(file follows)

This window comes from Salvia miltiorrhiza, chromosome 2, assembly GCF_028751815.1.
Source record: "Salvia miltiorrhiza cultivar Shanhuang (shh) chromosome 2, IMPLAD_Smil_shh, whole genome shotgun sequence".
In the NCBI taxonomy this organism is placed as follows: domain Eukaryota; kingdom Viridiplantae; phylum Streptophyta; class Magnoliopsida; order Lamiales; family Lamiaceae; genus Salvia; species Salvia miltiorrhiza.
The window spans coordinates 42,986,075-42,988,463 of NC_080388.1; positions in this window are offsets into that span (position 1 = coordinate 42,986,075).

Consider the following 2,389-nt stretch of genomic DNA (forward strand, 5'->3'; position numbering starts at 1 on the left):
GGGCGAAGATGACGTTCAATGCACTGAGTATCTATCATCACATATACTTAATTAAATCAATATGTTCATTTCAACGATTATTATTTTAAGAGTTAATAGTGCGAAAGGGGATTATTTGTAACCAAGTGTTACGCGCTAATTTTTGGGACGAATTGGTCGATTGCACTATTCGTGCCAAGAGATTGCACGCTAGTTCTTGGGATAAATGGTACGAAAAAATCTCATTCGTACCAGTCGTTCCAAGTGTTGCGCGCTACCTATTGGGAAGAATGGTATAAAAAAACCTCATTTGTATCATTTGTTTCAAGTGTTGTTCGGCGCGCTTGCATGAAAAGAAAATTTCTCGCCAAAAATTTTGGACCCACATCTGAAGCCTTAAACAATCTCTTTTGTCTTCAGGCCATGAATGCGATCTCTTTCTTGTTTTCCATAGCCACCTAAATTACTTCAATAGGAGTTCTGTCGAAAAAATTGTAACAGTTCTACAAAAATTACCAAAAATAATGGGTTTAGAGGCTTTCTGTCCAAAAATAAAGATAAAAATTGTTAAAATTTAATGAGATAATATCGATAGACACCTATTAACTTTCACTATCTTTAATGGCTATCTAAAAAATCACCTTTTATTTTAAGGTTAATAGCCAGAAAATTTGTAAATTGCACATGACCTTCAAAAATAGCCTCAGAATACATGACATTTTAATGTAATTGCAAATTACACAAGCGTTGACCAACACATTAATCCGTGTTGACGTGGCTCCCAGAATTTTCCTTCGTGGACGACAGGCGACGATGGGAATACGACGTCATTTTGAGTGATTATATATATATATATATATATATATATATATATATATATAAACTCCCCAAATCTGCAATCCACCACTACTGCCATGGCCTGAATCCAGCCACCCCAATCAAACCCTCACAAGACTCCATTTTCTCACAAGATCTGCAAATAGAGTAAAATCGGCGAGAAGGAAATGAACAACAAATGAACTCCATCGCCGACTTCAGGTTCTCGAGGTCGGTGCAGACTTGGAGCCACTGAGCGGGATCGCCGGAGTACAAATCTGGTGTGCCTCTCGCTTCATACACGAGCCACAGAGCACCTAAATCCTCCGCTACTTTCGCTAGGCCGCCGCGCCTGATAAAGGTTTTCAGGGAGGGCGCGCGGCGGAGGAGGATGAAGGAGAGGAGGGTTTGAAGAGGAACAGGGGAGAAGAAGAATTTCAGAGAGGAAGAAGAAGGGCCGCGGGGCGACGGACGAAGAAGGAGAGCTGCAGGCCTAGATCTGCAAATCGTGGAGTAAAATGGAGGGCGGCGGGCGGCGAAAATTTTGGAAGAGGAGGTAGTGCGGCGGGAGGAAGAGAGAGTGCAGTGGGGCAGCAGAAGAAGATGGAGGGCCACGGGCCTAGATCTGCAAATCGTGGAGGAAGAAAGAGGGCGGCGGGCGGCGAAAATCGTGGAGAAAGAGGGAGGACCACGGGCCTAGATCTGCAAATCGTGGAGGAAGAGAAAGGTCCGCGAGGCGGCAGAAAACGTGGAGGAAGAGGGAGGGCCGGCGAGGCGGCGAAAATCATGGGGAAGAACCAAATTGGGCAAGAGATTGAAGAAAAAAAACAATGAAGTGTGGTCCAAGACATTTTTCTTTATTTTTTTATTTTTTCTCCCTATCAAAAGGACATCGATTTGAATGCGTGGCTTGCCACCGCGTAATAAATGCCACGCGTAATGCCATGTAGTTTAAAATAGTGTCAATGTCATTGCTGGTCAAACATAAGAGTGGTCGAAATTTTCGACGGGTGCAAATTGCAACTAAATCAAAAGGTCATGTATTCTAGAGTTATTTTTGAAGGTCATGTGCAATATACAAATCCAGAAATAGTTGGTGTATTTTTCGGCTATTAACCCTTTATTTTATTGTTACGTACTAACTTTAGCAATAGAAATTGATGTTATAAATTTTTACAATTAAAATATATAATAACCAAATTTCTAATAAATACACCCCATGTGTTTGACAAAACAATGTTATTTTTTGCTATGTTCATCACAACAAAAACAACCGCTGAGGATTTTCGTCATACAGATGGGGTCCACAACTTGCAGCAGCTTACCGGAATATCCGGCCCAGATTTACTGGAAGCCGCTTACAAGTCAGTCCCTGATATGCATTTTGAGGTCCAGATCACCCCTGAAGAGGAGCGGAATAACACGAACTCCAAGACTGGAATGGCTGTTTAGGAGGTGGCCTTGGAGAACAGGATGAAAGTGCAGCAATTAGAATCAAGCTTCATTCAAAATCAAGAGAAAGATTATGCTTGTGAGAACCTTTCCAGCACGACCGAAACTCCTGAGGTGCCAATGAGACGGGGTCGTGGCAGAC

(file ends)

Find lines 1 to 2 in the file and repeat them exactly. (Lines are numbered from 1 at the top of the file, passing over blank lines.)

This window comes from Salvia miltiorrhiza, chromosome 2, assembly GCF_028751815.1.
Source record: "Salvia miltiorrhiza cultivar Shanhuang (shh) chromosome 2, IMPLAD_Smil_shh, whole genome shotgun sequence".